WRITING OUR OWN HISTORIES

Nancy's print re-sized and cropped

Images are everywhere.  Never has so much been depicted and watched, theatres of war and traffic accidents, the funny and the sad, the boring and the wonderful are all mixed up in a jumble of pixels. We have glimpses at any moment of what things look like on the other side of the planet, or the other side of the moon.

Technology touches everything we do both on and off line and digital photographs record the rules of life through a lens of obsession with catching everything.  Appearances registered, and transmitted with lightning speed.

Yet with this has something innocently changed?  As we move towards more photo representations of our lives will we be confident in our own memories, in our memories which are not supported by photo-evidence?

They used to be called physical appearances because they belonged to solid bodies.  Now appearances are volatile.  Technological innovation has made it easy to separate the apparent from the existent.  And this is precisely what the present system’s mythology continually needs to exploit.  It turns appearances into refractions, like mirages: refractions not of light but of appetite, in fact a single appetite, the appetite for more.

Consequently, considering the physical implications of the notion of appetite – the existent, the body, disappears.  We live within a spectacle of empty clothes and unworn masks. Where there is no body there is no need, only the not-yet-real, the virtual, and the next purchase.  Does this produce in the spectator a sense of freedom or is it isolation?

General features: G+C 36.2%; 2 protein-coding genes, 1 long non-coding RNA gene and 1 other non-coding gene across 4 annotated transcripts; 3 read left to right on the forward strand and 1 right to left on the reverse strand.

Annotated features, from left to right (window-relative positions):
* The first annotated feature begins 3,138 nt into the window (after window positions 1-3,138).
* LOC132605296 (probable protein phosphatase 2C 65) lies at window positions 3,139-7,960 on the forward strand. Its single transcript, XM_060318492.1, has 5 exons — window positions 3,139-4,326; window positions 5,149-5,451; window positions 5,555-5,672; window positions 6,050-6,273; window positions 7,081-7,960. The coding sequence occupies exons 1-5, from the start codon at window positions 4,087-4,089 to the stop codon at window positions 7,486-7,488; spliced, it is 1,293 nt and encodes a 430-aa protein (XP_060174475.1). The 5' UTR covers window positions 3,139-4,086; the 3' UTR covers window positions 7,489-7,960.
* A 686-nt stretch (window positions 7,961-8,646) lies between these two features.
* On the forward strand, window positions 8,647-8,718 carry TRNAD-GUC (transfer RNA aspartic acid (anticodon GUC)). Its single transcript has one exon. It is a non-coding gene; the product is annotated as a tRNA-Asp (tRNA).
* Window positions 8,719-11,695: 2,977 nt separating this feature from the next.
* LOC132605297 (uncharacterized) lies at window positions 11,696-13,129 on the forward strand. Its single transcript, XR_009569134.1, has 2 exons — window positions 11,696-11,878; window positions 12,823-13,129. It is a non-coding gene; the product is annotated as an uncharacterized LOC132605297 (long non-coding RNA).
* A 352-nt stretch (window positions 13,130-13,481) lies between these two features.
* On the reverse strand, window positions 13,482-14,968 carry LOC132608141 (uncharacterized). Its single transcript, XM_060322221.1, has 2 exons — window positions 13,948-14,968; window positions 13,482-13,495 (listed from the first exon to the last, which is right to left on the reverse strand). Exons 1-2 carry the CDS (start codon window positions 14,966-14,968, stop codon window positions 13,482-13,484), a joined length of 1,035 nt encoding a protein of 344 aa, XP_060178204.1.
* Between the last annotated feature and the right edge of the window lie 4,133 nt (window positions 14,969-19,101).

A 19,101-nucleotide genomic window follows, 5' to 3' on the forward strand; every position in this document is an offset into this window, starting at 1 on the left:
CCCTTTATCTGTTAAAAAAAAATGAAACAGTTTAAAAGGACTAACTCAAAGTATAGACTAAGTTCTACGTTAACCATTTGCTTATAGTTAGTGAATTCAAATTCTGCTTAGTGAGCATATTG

History has given us accounts of people who struggle with living with need. Necessity produces both tragedy and comedy but today, in the system’s spectacle, it exists no more, no experience is communicated.

The data stream of our lives is logged, placed out there where they can be seen.  Seen by whom, our friends?  We can control who sees our images by limiting them to certain lists, but governments and organisations can, and do, gain access to anything they want.

There is no pure memory but a reconstruction of our lives through stories, our stories, but stories that have been (or can be) edited by us and contributed to by others.

All that is left to share is the spectacle, the game that nobody plays and everyone can watch.  As has never happened before, people have to try to create and place their own stories in the vast arena of time and universe.

We crave to be seen, to become micro-celebrities in front of friends and strangers alike; to share, to broadcast; to make friends; to become a known. Are we convincing ourselves that our life is so good, are we re-writing our histories?  So much time is spent on capture and display have we lost the sense of the experience, or does the ubiquitous digital camera come between us and life?

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